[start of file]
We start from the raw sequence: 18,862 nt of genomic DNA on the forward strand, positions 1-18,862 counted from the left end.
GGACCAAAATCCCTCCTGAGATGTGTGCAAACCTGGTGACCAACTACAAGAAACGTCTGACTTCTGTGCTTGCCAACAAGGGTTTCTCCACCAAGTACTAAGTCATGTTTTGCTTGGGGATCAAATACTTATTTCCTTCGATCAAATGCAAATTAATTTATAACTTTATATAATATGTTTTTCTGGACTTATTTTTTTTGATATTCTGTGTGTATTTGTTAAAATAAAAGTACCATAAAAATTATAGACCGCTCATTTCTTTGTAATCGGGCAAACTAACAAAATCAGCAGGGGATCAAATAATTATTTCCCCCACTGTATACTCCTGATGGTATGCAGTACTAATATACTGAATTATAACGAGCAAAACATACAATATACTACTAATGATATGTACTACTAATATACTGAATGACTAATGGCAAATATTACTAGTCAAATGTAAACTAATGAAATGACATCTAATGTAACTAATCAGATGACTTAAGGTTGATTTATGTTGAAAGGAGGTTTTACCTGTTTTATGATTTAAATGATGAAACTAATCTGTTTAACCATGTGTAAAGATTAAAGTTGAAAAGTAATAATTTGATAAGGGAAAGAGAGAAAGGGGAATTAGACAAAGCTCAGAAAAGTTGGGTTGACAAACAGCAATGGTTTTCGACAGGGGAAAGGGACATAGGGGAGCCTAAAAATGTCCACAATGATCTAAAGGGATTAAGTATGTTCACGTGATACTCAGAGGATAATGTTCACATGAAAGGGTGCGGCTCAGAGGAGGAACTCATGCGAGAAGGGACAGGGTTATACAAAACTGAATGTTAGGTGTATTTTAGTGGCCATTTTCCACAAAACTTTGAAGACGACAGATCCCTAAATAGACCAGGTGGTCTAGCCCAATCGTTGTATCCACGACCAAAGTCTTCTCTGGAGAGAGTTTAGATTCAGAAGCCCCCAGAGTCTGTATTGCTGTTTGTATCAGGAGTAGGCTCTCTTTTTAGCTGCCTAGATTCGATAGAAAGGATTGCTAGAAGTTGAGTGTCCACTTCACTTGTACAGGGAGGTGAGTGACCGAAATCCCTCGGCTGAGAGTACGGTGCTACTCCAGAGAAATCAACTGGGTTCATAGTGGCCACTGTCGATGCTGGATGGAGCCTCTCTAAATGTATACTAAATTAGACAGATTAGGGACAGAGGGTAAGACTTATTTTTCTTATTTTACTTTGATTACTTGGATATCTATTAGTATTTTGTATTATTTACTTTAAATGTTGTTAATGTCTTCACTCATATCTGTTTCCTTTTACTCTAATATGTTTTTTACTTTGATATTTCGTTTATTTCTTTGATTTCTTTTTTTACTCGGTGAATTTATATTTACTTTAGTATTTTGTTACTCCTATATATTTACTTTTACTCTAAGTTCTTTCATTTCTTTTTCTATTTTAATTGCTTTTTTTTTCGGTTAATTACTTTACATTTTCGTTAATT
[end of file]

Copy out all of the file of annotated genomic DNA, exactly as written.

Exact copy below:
We start from the raw sequence: 18,862 nt of genomic DNA on the forward strand, positions 1-18,862 counted from the left end.
GGACCAAAATCCCTCCTGAGATGTGTGCAAACCTGGTGACCAACTACAAGAAACGTCTGACTTCTGTGCTTGCCAACAAGGGTTTCTCCACCAAGTACTAAGTCATGTTTTGCTTGGGGATCAAATACTTATTTCCTTCGATCAAATGCAAATTAATTTATAACTTTATATAATATGTTTTTCTGGACTTATTTTTTTTGATATTCTGTGTGTATTTGTTAAAATAAAAGTACCATAAAAATTATAGACCGCTCATTTCTTTGTAATCGGGCAAACTAACAAAATCAGCAGGGGATCAAATAATTATTTCCCCCACTGTATACTCCTGATGGTATGCAGTACTAATATACTGAATTATAACGAGCAAAACATACAATATACTACTAATGATATGTACTACTAATATACTGAATGACTAATGGCAAATATTACTAGTCAAATGTAAACTAATGAAATGACATCTAATGTAACTAATCAGATGACTTAAGGTTGATTTATGTTGAAAGGAGGTTTTACCTGTTTTATGATTTAAATGATGAAACTAATCTGTTTAACCATGTGTAAAGATTAAAGTTGAAAAGTAATAATTTGATAAGGGAAAGAGAGAAAGGGGAATTAGACAAAGCTCAGAAAAGTTGGGTTGACAAACAGCAATGGTTTTCGACAGGGGAAAGGGACATAGGGGAGCCTAAAAATGTCCACAATGATCTAAAGGGATTAAGTATGTTCACGTGATACTCAGAGGATAATGTTCACATGAAAGGGTGCGGCTCAGAGGAGGAACTCATGCGAGAAGGGACAGGGTTATACAAAACTGAATGTTAGGTGTATTTTAGTGGCCATTTTCCACAAAACTTTGAAGACGACAGATCCCTAAATAGACCAGGTGGTCTAGCCCAATCGTTGTATCCACGACCAAAGTCTTCTCTGGAGAGAGTTTAGATTCAGAAGCCCCCAGAGTCTGTATTGCTGTTTGTATCAGGAGTAGGCTCTCTTTTTAGCTGCCTAGATTCGATAGAAAGGATTGCTAGAAGTTGAGTGTCCACTTCACTTGTACAGGGAGGTGAGTGACCGAAATCCCTCGGCTGAGAGTACGGTGCTACTCCAGAGAAATCAACTGGGTTCATAGTGGCCACTGTCGATGCTGGATGGAGCCTCTCTAAATGTATACTAAATTAGACAGATTAGGGACAGAGGGTAAGACTTATTTTTCTTATTTTACTTTGATTACTTGGATATCTATTAGTATTTTGTATTATTTACTTTAAATGTTGTTAATGTCTTCACTCATATCTGTTTCCTTTTACTCTAATATGTTTTTTACTTTGATATTTCGTTTATTTCTTTGATTTCTTTTTTTACTCGGTGAATTTATATTTACTTTAGTATTTTGTTACTCCTATATATTTACTTTTACTCTAAGTTCTTTCATTTCTTTTTCTATTTTAATTGCTTTTTTTTTCGGTTAATTACTTTACATTTTCGTTAATT